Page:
Sunday, July 13, 2014

This Week's Sermon: "The Cornerstone"

Acts 4:1 to 12

While Peter and John were speaking to the people, the priests, the captain of the temple guard, and the Sadducees confronted them. 2 They were incensed that the apostles were teaching the people and announcing that the resurrection of the dead was happening because of Jesus. 3 They seized Peter and John and put them in prison until the next day. (It was already evening.) 4 Many who heard the word became believers, and their number grew to about five thousand. 

 5 The next day the leaders, elders, and legal experts gathered in Jerusalem, 6 along with Annas the high priest, Caiaphas, John, Alexander, and others from the high priest’s family. 7 They had Peter and John brought before them and asked, “By what power or in what name did you do this?” 

8 Then Peter, inspired by the Holy Spirit, answered, “Leaders of the people and elders, 9 are we being examined today because something good was done for a sick person, a good deed that healed him? 10 If so, then you and all the people of Israel need to know that this man stands healthy before you because of the name of Jesus Christ the Nazarene—whom you crucified but whom God raised from the dead. 11 This Jesus is the stone you builders rejected; he has become the cornerstone! 12 Salvation can be found in no one else. Throughout the whole world, no other name has been given among humans through which we must be saved.” (Common English Bible)

“The Way: The Post Jesus, Pre Paul Church,” Week Four

The nine year old boy, dressed simply in a plain t shirt and camo shorts, was so small that he required a milk crate to stand on in order to be seen over the podium in the city council chambers.  But seen he was, and in an extraordinarily powerful way, as the council voted unanimously to temporarily stay a citywide ordinance banning freestanding structures in the front yards of houses.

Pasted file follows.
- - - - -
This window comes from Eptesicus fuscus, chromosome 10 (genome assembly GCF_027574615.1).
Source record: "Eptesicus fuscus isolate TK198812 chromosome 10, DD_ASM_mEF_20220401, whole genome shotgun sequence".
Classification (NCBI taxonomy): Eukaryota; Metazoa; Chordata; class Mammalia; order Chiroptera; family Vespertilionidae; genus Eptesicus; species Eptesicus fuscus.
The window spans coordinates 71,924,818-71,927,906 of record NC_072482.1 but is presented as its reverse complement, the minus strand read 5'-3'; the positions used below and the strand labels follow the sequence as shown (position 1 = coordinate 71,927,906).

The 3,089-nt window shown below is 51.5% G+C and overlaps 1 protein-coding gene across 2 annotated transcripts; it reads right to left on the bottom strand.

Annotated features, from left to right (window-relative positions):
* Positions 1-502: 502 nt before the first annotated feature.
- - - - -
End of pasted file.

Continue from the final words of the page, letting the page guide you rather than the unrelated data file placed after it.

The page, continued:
And why would a nine year old kid care about such an obscure city law?  Well, because he had become enamored with the Little Free Library movement, which strives to place small, mailbox type “libraries,” basically, book depositories, on street corners of residential areas across the country as a means of fostering literacy in children and community in adults.  The entire scheme is dependent on the “take a book, return a book in its place” honor code, and this boy, Spencer, decided, with his parents’ blessing, to build a Little Free Library for himself and his friends and neighbors to enjoy.

Until he and his parents received a cease and desist order from the city of Leawood, Kansas (which, by the by, is right next door to my hometown of Overland Park), saying the Little Free Library violated this obscure ordinance, and must be taken down.  Which led to the boy’s testimony upon a milk crate at a city council meeting last Monday.  Which in turn led to the council remedying what was, originally, a rather heartless rejection of a young boy’s attempts to simply better his community.  And in reading about Spencer’s initial rejection by his hometown, I reached immediately for the verse that Peter recites here, which was cited by Jesus before him, and was in turn written into the Psalms before Jesus ever arrived: The stone that the builders rejected has become the cornerstone.

The library that was once rejected has become a little boy’s cornerstone.  How amazing that truly is.